When I first started venturing away from my whitetail bowhunting roots and looking for new challenges in the field, the one critter that befuddled me a bit was the speedy pronghorn antelope of the American West and the high plains.
While antelope had fascinated me for years as a kid on family trips through the Western states en route to Colorado ski areas or trout streams, the sight of just about any set of jet-black horns silhouetted against the desert country’s blue sky made them all seem impressive.
Meaning this particular Texas-based hunter had a hard time distinguishing a good antelope buck from an average one.
Something – or better yet, someone – tells me that I’m not alone either.
“You’re looking for those four circumference measurements on each horn, the prong length on each horn and the horn length on each side,” he added. “The really big ones? You know they’re big. But a 75-inch (speed) goat, they’re harder to judge.”
Holder points to an antelope buck his son and Raised Hunting co-host Warren Holder harvested with his compound bow years ago.
“He filmed the hunt by himself when he killed that antelope,” said David. “It had horns that were only 12 1/4 inches tall but it had exceptional mass and great prong length.
“His four mass measurements really made him big and his cutter (the point of the prong length) was way up high, so the third circumference measurement actually fell below the prong and it was a good bit bigger.”
The end result? The score on young Warren Holder’s buck – he was 14 at the time – was a very good 75 inches, well above the Pope & Young Club’s minimum entry mark of 67 inches.
If all of the above sounds like Greek to you, the truth is with a little insight and practice, hunters can successfully harvest bucks out West that ultimately suffer little in the way of ground shrinkage after an arrow is loosed or a trigger is pulled.
New Mexico hunting outfitter and pronghorn veteran Jim Welles agrees.
Having tagged a one-time Pope & Young Club pronghorn state record buck in the Land of Enchantment – a buck that featured horn lengths of 16 4/8 inches and 16 3/8 inches and a final net score of 83 2/8 inches – Welles also has plenty of high plains credibility when he talks of field judging antelope bucks.
With that in mind, Welles notes the higher up a buck’s prongs are located on an antelope’s set of horns, the better off the final score usually is.
Why is that? Simple says Welles because it typically translates into greater mass measurements in the final scoring process.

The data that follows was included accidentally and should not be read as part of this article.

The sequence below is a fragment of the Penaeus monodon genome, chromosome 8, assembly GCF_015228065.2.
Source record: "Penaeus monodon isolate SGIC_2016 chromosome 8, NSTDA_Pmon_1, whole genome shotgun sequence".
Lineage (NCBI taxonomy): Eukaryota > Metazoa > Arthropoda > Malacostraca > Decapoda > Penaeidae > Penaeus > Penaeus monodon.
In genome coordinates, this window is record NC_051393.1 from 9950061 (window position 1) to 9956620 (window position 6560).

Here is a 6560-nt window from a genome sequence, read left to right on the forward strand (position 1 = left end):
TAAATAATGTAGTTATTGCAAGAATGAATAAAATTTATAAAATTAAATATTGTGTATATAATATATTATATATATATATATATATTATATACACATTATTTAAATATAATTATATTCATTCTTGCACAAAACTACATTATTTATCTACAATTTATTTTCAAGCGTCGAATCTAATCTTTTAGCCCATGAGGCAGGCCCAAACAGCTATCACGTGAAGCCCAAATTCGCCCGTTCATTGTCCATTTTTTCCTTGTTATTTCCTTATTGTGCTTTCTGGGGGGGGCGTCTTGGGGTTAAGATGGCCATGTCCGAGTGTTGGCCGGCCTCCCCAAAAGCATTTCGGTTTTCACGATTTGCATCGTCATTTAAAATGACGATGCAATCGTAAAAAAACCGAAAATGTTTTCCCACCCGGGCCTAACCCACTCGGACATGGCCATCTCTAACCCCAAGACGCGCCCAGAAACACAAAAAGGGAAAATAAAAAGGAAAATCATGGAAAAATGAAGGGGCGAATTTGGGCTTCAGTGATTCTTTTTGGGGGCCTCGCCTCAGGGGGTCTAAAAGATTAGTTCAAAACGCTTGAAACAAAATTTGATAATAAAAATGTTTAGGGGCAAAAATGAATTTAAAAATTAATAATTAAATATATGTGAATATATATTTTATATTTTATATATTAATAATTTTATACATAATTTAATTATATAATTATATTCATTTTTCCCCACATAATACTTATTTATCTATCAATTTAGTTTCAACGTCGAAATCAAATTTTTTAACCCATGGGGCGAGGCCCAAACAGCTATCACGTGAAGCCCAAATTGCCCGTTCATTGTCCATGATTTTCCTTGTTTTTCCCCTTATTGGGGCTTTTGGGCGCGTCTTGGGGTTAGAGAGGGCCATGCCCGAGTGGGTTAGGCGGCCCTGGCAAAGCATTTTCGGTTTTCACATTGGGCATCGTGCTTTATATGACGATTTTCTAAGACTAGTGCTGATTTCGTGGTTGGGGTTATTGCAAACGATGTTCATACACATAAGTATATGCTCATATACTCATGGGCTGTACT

“Mass is everything,” said Welles. “That mass adds up faster than everything (else), you can believe (that).”
None of this is to say horn length isn’t important as the other two ingredients are (mass and prong length) are in the recipe for a record book pronghorn antelope buck.
Ready for a few more ideas on properly judging an antelope buck in the field, one that is big enough to crack the 67-inch net minimum score required for admission into the Pope & Young Club archery book or the 82-inch net minimum score necessary for entrance into the all-time Boone & Crockett Club book?
Good; here are a few tips to consider (with information gleaned from such sources as my own files, the Pope & Young Club and Boone & Crockett Club record books, Web sites and statistical summaries; and books like Pronghorn Hunting by Toby Bridges and Don Oster among others):
In terms of horn length, keep in mind that the ears of a pronghorn antelope buck are usually up to six inches in length. Using them to help judge horn length on an antelope buck, look for an antelope that measures 14 inches or better in this department. And don’t forget to include the amount of horn length that curls and hooks over the top when making an in-the-field estimate for a buck’s horn length.
When it comes to mass measurements, keep in mind most trophy antelope bucks have base mass measurements somewhere in the range of six inches or better. How can you accurately judge this measurement while glassing? Use the diameter of an antelope’s eyeball, which is approximately two inches, in making mass measurement guesses in the field.
Finally, when field judging an antelope buck’s prong length, don’t forget a trophy buck will typically possess a prong length of six to seven inches. How can you guess that measurement properly when looking at an antelope buck through a pair of binoculars or through a spotting scope? By looking for prongs extending at least three inches from the front edge of the horn. And to help you do that, consider once again either the length of a buck’s ear or his eyeball diameter as field aids in determining such measurements.
Put these field judging tips into practice and make careful judgments before coming up with a final guess as to the buck’s actual score. Then compare those field judging ideas in your head with the actual score, one that has already been determined for the buck or one that you obtain with a tape measure in hand.
As with most things in the outdoors world, practice may not make one’s efforts perfect, but it can certainly help trend those efforts in the right direction.